My favorite blog post to write each year is my yearly reflection post on my vegan anniversary. I had thought of a few topics to cover for this year’s post but a few weeks ago all my plans went out the window and I knew exactly not only what I wanted to share, but needed to address for this year’s highlight.
My journey with veganism started 1,126 days ago. For a recap on the beginnings CLICK HERE
I know there is a stigma associated with being vegan. I read the hateful comments, I see the mocking memes, I hear the scoffs, I feel the judgement. Thankfully, I am surrounded by supportive friends and family, but I am not immune to meeting people who don’t agree with my lifestyle.
Once upon a time, a guy I was dating told me he no longer wanted to see me because he couldn’t cook for me. As if I ever needed or asked him to? If a man doesn’t know how to cook broccoli and rice, he ain’t no man at all and he surely ain’t no man of mine.
I won’t say I haven’t had my own doubts. Even at the beginning of this year, I was thinking about why I am still vegan and what vegan really means to me, am I making the right choice, do I qualify as certified crazy? The latter is still up for debate. However, just like that, the flashing neon sign appeared. A diagnosis.
Actually, THE diagnosis.
The diagnosis that validated every snarky comment, weird look, scoff, eye roll and awkward breakup I ever endured.
Last month after a visit to a new hematologist, I was diagnosed with a disease called idiopathic thrombocytopenic purpura or ITP for those of us without medical degrees.
ITP is an autoimmune disease that causes my body to kill off its own platelets thinking they’re harmful antibodies. This means my platelets are almost always low and my immune system is consistently struggling to keep up. Having a low platelet count is life threatening at certain numbers, as I unknowingly experienced years ago, and in combination with my other health issues this diagnosis explains so much about my health history. From the chronic fatigue, bruising, and mixed lab results, it all finally made sense.
I flew back to Michigan for the appointment last month and the results took a week to get back so I was already back in California when I called my dr for an update. He confirmed I tested positive and we talked over some details and treatment options, which I have none available to me at this moment in time. However, after I hung up and did a little more research on my own, I was overcome with relief. And I’ll give you a wild guess of the two main things you should avoid if you have ITP… meat and dairy.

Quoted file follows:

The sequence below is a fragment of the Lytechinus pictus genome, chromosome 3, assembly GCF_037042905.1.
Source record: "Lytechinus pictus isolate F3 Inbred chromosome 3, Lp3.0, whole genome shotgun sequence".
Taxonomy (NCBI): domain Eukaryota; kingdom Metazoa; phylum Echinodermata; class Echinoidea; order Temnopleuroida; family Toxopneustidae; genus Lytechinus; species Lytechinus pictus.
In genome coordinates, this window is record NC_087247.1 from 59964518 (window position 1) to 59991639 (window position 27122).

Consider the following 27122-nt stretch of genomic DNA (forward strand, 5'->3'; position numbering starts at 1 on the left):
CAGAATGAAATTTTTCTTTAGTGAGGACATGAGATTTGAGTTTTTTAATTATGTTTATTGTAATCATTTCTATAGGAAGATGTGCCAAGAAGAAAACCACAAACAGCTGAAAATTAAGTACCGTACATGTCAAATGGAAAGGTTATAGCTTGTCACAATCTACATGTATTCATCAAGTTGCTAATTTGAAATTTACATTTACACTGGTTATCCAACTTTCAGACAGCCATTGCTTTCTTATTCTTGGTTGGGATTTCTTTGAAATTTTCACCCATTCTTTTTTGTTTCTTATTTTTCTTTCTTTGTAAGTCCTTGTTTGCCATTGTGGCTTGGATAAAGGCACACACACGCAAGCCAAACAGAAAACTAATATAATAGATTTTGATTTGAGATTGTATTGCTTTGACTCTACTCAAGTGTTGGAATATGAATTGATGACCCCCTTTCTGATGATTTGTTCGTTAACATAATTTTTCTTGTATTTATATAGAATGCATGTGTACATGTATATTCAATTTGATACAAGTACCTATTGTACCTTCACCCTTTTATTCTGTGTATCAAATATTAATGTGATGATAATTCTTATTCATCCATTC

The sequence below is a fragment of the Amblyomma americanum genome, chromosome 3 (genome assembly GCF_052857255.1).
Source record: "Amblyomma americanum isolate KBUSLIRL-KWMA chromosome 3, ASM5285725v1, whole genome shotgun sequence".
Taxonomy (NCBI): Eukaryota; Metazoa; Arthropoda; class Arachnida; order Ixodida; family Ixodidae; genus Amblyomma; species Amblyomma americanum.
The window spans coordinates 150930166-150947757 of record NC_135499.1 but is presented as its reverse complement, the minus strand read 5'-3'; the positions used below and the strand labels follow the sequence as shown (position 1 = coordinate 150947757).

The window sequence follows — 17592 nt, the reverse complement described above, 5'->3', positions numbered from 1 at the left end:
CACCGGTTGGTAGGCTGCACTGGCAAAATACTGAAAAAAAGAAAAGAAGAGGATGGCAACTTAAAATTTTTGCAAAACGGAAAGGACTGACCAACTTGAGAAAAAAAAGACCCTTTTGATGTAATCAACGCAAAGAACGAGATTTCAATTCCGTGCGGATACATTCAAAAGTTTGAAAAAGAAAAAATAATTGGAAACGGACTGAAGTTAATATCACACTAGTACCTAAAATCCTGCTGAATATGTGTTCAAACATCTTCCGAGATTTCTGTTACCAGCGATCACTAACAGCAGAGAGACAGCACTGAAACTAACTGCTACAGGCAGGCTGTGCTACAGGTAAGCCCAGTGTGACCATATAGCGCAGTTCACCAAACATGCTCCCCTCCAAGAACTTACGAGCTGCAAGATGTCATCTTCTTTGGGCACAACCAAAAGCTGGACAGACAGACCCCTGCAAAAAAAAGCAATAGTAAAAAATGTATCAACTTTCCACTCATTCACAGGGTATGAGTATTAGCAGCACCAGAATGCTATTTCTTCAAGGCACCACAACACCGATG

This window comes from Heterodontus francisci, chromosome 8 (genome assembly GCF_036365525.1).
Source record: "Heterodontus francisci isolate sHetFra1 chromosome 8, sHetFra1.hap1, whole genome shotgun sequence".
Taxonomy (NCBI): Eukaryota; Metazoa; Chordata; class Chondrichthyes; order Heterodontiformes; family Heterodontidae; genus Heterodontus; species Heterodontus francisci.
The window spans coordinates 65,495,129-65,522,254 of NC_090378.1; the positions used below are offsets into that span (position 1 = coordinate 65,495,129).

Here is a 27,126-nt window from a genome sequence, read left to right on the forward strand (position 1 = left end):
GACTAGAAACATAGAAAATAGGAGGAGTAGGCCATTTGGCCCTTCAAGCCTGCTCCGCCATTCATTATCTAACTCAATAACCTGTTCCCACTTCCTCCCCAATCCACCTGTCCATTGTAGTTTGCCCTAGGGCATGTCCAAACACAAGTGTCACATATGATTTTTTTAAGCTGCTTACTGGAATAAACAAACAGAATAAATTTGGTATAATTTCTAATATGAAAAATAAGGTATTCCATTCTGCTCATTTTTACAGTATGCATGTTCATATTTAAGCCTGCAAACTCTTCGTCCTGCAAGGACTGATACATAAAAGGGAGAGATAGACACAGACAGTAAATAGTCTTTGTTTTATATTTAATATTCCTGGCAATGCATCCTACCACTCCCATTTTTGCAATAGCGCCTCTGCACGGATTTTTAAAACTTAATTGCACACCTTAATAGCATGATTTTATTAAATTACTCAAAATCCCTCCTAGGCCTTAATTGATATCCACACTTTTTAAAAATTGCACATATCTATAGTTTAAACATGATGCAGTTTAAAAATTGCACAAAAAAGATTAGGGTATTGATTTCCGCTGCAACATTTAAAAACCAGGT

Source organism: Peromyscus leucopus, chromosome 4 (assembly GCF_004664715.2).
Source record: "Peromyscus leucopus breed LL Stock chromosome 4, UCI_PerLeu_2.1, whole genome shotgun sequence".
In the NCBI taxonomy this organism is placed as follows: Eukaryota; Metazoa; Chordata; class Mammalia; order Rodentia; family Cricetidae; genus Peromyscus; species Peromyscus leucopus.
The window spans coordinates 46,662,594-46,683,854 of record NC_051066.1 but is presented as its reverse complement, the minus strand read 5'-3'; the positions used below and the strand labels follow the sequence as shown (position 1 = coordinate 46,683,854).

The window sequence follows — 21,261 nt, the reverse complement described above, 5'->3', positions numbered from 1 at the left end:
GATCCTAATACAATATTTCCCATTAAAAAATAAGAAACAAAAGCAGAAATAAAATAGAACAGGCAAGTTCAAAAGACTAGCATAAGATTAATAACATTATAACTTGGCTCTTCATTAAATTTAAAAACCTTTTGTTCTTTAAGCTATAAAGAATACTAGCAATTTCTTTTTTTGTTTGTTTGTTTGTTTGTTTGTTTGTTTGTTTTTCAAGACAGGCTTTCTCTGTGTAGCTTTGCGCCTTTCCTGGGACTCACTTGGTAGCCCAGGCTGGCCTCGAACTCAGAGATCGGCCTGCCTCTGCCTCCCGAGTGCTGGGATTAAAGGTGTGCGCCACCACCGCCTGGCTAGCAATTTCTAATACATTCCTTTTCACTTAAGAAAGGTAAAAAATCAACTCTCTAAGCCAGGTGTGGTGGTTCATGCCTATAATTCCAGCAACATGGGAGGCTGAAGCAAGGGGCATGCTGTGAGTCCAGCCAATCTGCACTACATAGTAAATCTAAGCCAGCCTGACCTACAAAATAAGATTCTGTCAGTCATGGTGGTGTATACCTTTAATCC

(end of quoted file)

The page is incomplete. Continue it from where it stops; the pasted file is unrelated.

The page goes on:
I am always nervous to tell a medical professional I am vegan because it’s commonly not a popular diet among the medical elite. Although the landscape is changing, I just never know the reaction I’ll get. I worry they’ll blame all my health issues on my diet and ask me to come back when I am not vegan. Okay… see ya never!
When I told my new hematologist about my diet, he nodded along. Nothing more. He was genuinely un-phased by my dietary choices. He asked if I drank gin and tonic, which perplexed me until further digging as I found out tonic water is a no-no for ITP-ers due to the quinine.
When I received the diagnosis he said he wasn’t surprised based off my symptoms, and that I read as a classic case. He recommended sticking with my vegan diet as it’ll give me the best chance possible of controlling what I can with this disease. Music to my ears!
Most people might be upset over a diagnosis like this, but I felt so much relief! I’ve always known something was wrong. I just wanted the formal diagnosis. It’s been over 10 years of looking for an answer that I had almost accepted I’d never find.
I find it amazing that my body rejected the foods that didn’t serve its purpose. All the foods I’ve naturally gravitated to over the years are all the ones that my body needs most. Divine design at it’s finest. I just had to learn to listen and when I did, that’s when my life changed, three years ago.
All of this to say, be kind with what you put out there. On social media or in every day conversation. You don’t always know the full reason behind someone’s dietary choices… they might not fully either but knows it’s working, just like me!
The choices on someone’s vegan plate might seem unconventional by your perspective but it works for them. It also works for the animals. It also works for the planet. It seems like the only person who it doesn’t work for is the person lying to themself who still believes cows will overpopulate the Earth if we don’t eat them and that plants have feelings, too. But that’s a story for another time…